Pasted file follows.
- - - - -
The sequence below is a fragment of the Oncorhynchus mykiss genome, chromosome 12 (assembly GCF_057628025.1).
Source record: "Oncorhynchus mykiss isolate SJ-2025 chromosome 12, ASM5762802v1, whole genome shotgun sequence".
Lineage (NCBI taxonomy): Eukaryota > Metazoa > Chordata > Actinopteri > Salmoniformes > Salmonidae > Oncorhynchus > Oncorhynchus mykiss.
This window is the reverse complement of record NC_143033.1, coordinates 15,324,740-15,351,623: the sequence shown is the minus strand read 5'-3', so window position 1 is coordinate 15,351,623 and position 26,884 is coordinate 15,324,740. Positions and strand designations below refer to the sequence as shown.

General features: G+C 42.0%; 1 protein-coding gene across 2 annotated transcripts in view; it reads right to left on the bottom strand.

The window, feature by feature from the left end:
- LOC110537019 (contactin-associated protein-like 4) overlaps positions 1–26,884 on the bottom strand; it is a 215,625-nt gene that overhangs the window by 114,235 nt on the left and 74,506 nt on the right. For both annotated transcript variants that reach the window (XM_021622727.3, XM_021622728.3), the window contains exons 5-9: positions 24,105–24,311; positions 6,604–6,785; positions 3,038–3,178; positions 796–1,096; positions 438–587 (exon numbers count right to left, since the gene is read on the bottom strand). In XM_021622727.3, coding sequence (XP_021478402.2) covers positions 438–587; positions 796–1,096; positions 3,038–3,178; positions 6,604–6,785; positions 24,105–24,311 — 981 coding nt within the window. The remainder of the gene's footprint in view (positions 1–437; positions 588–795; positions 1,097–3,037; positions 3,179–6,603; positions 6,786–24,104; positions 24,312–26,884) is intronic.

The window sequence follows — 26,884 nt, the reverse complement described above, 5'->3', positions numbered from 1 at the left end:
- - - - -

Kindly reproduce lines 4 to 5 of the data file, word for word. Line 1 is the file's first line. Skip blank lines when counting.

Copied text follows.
This window is the reverse complement of record NC_143033.1, coordinates 15,324,740-15,351,623: the sequence shown is the minus strand read 5'-3', so window position 1 is coordinate 15,351,623 and position 26,884 is coordinate 15,324,740. Positions and strand designations below refer to the sequence as shown.

General features: G+C 42.0%; 1 protein-coding gene across 2 annotated transcripts in view; it reads right to left on the bottom strand.